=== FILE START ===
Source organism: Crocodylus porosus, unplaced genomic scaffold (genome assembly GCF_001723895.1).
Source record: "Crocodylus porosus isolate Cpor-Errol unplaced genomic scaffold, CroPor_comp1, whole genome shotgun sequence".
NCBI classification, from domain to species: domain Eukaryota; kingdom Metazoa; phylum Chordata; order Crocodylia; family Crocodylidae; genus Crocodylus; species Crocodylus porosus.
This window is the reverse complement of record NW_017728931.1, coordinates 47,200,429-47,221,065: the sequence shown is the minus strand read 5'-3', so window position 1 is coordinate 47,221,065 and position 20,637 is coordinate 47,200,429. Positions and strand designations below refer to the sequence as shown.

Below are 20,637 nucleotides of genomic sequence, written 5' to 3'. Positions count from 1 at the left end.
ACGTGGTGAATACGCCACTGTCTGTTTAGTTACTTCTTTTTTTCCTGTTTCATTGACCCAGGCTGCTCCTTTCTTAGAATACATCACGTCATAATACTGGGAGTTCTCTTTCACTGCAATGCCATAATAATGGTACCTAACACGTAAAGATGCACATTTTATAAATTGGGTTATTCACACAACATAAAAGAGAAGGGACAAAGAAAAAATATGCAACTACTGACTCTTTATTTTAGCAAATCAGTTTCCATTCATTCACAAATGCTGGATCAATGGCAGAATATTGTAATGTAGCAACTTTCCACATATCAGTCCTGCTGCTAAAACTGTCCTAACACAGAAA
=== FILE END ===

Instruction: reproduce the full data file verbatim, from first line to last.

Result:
Source organism: Crocodylus porosus, unplaced genomic scaffold (genome assembly GCF_001723895.1).
Source record: "Crocodylus porosus isolate Cpor-Errol unplaced genomic scaffold, CroPor_comp1, whole genome shotgun sequence".
NCBI classification, from domain to species: domain Eukaryota; kingdom Metazoa; phylum Chordata; order Crocodylia; family Crocodylidae; genus Crocodylus; species Crocodylus porosus.
This window is the reverse complement of record NW_017728931.1, coordinates 47,200,429-47,221,065: the sequence shown is the minus strand read 5'-3', so window position 1 is coordinate 47,221,065 and position 20,637 is coordinate 47,200,429. Positions and strand designations below refer to the sequence as shown.

Below are 20,637 nucleotides of genomic sequence, written 5' to 3'. Positions count from 1 at the left end.
ACGTGGTGAATACGCCACTGTCTGTTTAGTTACTTCTTTTTTTCCTGTTTCATTGACCCAGGCTGCTCCTTTCTTAGAATACATCACGTCATAATACTGGGAGTTCTCTTTCACTGCAATGCCATAATAATGGTACCTAACACGTAAAGATGCACATTTTATAAATTGGGTTATTCACACAACATAAAAGAGAAGGGACAAAGAAAAAATATGCAACTACTGACTCTTTATTTTAGCAAATCAGTTTCCATTCATTCACAAATGCTGGATCAATGGCAGAATATTGTAATGTAGCAACTTTCCACATATCAGTCCTGCTGCTAAAACTGTCCTAACACAGAAA